As I have been reflecting, I know in my heart of hearts that the choices I've made and the life I have been leading has been the right one. I have no regrets. But, yet, I've been tempted. It would be much easier to live in ignorance and foolishness and in many ways it can seem that it would be much more fun. But, I would be lost then. Not only that, but even if I wanted to go back now, I can't because the knowledge is deeply rooted within me. I might be able to put on a good front for awhile, but I wouldn't be able to live very long with myself, let alone before God if I lived a lie. Once you put your hand to the plow there is no turning back. And in all honesty, I don't want to go there. I don't want to live like that. The life I know, one that is rooted in Truth and Wisdom, is the most abundant life I could possibly have. Yet, the temptation is there and the struggle for temperance continues in my soul. I'm tempted to look at this as the Curse of Odin. In reality, it is a blessing instead.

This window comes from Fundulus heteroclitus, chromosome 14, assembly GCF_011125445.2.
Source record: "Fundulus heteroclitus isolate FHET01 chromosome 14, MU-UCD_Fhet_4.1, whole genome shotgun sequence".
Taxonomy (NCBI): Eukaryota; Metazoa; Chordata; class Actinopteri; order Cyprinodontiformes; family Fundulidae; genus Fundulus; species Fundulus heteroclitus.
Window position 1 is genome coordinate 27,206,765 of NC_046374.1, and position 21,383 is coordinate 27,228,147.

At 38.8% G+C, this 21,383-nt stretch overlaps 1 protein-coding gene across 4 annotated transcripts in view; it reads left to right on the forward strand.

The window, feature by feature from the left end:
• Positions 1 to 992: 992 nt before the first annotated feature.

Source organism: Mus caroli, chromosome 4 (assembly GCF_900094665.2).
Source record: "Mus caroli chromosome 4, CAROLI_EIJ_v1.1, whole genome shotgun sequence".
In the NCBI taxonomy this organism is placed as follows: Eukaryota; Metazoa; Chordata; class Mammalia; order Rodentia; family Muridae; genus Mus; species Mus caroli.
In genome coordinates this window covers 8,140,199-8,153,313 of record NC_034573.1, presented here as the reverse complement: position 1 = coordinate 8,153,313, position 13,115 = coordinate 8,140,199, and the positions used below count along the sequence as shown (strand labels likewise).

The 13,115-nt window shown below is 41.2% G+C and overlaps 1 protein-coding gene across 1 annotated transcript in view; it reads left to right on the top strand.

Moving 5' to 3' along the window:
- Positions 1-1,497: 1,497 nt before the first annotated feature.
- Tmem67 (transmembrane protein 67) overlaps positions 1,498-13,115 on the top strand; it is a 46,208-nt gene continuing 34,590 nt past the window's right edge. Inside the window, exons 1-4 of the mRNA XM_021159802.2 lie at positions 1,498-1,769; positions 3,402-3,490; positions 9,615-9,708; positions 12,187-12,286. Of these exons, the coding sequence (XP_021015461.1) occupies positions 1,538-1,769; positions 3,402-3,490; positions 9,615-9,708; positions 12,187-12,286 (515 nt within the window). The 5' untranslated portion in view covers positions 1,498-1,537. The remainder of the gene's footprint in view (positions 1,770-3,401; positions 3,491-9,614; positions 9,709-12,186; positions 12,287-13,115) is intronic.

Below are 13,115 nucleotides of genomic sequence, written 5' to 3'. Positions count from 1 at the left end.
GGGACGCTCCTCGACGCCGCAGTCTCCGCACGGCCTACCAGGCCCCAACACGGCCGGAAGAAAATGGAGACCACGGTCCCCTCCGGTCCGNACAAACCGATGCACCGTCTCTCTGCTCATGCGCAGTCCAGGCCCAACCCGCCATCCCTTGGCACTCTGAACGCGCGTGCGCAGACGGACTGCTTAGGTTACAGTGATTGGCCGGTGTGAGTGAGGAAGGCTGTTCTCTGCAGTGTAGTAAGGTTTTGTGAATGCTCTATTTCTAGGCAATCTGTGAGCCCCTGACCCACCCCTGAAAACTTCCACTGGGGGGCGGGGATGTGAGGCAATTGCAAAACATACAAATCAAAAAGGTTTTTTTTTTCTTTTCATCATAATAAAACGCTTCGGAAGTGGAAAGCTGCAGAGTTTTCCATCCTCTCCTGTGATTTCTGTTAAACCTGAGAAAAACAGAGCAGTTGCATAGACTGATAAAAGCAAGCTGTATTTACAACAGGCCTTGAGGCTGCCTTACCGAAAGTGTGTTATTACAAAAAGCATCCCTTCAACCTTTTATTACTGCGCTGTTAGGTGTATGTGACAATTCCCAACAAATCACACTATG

Thursday, October 20, 2005

On The Day After Seeing the Astros Kick Our Butt

Well, the Cardinals lost last night. I've never been so emotionally tied to a sporting event as I was last night. I actually feel down today. I so wanted the Redbirds to pull through. It would have made a great fairy tale story. It was, after all, the last season of Busch Stadium. Pujols historic home run in game 5 would have taken its place as one of the best hits in the history of baseball. But, alas, it is now over. They've already started tearing Busch up this morning. It'll be brought down piece by piece over the next 2 months. Pujols homer will be remembered, but eventually forgotten. And another wild card team will be playing in the World Series.

I predicted at the beginning of the season that it would be the White Sox and Cardinals in the World Series. I was wrong. The Cardinals only played 3 of the 6 games decently. The other 3 (including last night's game), the Redbirds didn't even bother to show up. Maybe next year.